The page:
This book provides information on the treatment of 24 cancers, plus the most effective treatments of the most common symptoms affecting cancer patients while they undergo chemotherapy, radiotherapy, or surgery.

David Servan-Schreiber, MD, PhD

Servan-Schreiber D. Anticancer: A New Way of Life. New York: Penguin Books. 2009.

This book provides tips on how people living with cancer can fight it and how healthy people can prevent it.

Traditional medicine

Traditional Chinese medicine and Ayurveda include stress management in their approaches to health care.

Learn more about traditional medicine and find resources for finding a practitioner in this handbook.

Expert commentary

Foods that can promote stress

Integrative physicians Keith Block, MD, and Janet Spitzer, MD, inform us about foods and natural substances that promote a stress response. Some eating patterns and foods can promote stress:3Block KI. Life over Cancer: The Block Center Program for Integrative Cancer Care. New York: Bantam Dell. 2009; Spitzer J. Personal communication with Laura Pole. April 16, 2018.

  • Low-carb, high-fat diet
  • Low-carb, high-protein diet
  • High ratio of omega-6 to omega-3 fatty acids ›
  • Foods containing caffeine
  • Timing of snacks and drinks
    • Eating within one hour of bedtime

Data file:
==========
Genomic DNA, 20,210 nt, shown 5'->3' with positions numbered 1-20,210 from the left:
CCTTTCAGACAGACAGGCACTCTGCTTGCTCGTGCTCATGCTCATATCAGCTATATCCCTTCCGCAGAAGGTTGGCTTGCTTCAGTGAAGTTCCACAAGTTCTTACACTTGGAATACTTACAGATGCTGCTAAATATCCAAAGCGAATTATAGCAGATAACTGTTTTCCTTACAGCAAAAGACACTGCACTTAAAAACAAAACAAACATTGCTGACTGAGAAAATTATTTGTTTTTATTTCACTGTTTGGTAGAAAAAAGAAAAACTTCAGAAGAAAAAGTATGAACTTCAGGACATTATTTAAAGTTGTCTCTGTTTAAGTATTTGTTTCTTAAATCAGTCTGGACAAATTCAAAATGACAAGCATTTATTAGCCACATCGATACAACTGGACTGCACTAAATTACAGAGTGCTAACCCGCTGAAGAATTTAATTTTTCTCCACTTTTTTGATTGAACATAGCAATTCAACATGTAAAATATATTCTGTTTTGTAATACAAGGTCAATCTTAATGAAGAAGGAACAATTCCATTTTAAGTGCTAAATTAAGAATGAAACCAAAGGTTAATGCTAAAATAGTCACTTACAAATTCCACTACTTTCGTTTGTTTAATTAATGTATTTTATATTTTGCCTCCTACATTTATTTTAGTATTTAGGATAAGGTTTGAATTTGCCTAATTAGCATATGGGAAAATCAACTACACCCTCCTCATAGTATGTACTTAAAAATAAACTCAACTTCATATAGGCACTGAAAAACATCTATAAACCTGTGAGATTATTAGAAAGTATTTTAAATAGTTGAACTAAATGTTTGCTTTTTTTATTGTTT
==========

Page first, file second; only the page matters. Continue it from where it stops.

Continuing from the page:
• Eating a heavy evening meal or snack
  • Overeating

Bringing stress under control

CancerChoices Senior Clinical Consultant Laura Pole, RN, MSN, OCNS: An integrative cancer care plan will include mind-body therapies ›, Eating Well ›, Moving More ›, and possibly natural products › to manage stress. Promising evidence suggests that complementary therapies such as acupuncture › or supplements such as omega-3 fatty acids › may treat depression––that can be linked to stress. 

Sometimes, however, these therapies may not be enough. If natural treatments alone are inadequate, then symptoms of stress can persist. As CancerChoices advisor and integrative physician Keith Block, MD, points out, people may resist medical treatments for stress or depression. If you are concerned about medication side effects, the time commitment of counseling, or the financial burden of mental health treatment, talk with your doctor and/or cancer team. They can help you make informed decisions. Managing stress is a key component of wellness.

CancerChoices Senior Clinical Consultant Laura Pole, RN, MSN, OCNS, explains the importance of Managing Stress and offers a guided meditation from CancerChoices advisor Rachel Naomi Remen, MD.

Diet for managing stress

Janet Spitzer, MD, April 16, 2018: According to the Chinese 5 Element Theory, it would be helpful to ‘cool’ or at least not overheat the Fire element (heart, pericardium). Salty flavor would help cool the heat, while sour and excessively bitter flavors would tend to aggravate the heart. Alcohol also powerfully ‘heats’ the Heart-Fire element.

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Authors

Laura Pole, RN, MSN, OCNS

Senior Clinical Consultant